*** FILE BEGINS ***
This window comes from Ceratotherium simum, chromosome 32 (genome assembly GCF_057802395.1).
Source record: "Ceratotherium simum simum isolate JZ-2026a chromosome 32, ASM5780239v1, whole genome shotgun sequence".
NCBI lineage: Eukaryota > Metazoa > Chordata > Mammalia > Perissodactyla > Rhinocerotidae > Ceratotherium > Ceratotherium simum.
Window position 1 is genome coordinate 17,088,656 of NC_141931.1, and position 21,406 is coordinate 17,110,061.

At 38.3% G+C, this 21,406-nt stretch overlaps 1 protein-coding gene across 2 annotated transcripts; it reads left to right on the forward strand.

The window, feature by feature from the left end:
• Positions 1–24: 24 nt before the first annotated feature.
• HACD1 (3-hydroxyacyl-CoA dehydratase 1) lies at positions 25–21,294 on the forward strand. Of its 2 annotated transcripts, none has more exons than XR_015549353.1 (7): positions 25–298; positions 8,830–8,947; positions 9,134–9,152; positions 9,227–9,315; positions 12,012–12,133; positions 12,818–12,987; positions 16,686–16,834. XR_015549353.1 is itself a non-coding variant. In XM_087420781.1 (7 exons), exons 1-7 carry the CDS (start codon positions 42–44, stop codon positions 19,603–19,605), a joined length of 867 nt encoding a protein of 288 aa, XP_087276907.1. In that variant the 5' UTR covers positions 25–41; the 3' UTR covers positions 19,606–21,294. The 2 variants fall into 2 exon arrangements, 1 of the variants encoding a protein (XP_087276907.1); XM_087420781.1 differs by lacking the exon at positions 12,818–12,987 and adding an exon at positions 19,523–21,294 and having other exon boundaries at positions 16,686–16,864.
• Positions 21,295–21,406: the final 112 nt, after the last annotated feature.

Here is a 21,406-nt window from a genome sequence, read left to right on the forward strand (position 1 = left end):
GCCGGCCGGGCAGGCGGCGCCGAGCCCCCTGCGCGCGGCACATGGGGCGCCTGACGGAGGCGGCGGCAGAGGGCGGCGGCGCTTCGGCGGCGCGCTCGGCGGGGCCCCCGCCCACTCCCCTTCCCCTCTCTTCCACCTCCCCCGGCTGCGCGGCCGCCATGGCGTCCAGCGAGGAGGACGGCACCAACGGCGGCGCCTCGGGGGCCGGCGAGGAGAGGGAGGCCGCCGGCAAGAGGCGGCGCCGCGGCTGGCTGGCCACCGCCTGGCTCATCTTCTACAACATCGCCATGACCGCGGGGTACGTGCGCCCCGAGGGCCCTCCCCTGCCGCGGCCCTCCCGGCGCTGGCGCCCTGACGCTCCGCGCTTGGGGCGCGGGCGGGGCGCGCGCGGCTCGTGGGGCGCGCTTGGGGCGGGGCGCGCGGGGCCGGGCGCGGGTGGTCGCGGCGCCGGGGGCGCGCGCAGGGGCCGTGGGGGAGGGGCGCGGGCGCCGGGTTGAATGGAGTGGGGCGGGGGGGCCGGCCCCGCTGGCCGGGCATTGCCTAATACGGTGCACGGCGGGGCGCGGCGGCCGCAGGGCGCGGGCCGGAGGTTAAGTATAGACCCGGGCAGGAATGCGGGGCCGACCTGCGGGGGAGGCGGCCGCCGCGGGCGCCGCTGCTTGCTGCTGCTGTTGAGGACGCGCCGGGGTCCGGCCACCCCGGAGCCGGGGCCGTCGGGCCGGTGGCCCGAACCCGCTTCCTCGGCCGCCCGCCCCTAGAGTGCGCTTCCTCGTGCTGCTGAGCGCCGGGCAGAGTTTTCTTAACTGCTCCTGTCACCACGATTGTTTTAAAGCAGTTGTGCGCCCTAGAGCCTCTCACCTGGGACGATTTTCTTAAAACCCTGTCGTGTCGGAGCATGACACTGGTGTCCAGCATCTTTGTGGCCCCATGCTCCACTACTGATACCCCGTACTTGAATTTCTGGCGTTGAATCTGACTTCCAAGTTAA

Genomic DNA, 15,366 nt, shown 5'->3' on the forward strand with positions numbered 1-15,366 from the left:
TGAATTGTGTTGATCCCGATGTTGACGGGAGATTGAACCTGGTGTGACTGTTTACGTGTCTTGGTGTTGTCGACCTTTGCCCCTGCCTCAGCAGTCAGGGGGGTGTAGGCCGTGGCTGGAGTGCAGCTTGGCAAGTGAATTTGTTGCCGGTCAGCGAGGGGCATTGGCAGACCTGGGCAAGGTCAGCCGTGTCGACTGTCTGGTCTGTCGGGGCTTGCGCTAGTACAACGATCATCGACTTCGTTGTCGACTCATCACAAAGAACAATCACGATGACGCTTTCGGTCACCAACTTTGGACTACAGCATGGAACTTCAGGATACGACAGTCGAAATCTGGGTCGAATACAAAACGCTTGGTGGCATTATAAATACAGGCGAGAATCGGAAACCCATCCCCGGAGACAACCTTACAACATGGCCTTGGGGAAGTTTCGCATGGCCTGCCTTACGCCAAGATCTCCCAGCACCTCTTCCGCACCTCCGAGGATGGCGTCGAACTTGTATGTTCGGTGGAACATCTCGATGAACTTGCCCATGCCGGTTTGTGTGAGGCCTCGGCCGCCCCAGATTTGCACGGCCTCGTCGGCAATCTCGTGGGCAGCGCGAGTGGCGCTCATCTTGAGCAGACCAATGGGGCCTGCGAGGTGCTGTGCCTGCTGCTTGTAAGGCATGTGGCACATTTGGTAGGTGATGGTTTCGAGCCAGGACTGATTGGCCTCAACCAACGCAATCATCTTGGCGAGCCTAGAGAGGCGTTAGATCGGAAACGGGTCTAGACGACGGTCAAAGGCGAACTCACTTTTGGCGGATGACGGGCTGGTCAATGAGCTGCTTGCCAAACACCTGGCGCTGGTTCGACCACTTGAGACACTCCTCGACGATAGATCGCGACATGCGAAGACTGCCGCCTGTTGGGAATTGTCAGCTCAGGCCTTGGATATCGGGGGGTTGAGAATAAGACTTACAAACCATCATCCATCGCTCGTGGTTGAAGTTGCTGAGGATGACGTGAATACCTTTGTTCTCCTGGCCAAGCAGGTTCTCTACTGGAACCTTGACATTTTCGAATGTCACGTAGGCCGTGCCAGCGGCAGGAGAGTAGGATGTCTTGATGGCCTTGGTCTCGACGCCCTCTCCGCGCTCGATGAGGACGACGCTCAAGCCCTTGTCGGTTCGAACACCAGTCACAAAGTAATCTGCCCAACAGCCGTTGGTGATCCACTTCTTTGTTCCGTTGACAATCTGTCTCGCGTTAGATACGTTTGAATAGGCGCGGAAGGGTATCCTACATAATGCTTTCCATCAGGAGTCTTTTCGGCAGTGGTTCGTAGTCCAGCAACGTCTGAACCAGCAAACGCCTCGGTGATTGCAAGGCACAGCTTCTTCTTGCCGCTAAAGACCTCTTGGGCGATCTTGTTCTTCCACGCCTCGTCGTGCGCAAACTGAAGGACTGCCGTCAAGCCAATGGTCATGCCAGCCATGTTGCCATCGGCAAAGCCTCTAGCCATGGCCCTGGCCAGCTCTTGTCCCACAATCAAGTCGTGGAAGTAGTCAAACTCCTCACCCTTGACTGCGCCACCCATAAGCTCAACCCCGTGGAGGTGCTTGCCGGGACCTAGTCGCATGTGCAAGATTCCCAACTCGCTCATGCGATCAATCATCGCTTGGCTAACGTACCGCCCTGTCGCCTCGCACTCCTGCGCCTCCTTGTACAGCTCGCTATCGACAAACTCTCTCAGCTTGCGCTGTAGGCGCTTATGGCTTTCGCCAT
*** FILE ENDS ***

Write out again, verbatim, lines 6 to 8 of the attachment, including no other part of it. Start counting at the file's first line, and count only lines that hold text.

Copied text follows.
The window, feature by feature from the left end:
• Positions 1–24: 24 nt before the first annotated feature.
• HACD1 (3-hydroxyacyl-CoA dehydratase 1) lies at positions 25–21,294 on the forward strand. Of its 2 annotated transcripts, none has more exons than XR_015549353.1 (7): positions 25–298; positions 8,830–8,947; positions 9,134–9,152; positions 9,227–9,315; positions 12,012–12,133; positions 12,818–12,987; positions 16,686–16,834. XR_015549353.1 is itself a non-coding variant. In XM_087420781.1 (7 exons), exons 1-7 carry the CDS (start codon positions 42–44, stop codon positions 19,603–19,605), a joined length of 867 nt encoding a protein of 288 aa, XP_087276907.1. In that variant the 5' UTR covers positions 25–41; the 3' UTR covers positions 19,606–21,294. The 2 variants fall into 2 exon arrangements, 1 of the variants encoding a protein (XP_087276907.1); XM_087420781.1 differs by lacking the exon at positions 12,818–12,987 and adding an exon at positions 19,523–21,294 and having other exon boundaries at positions 16,686–16,864.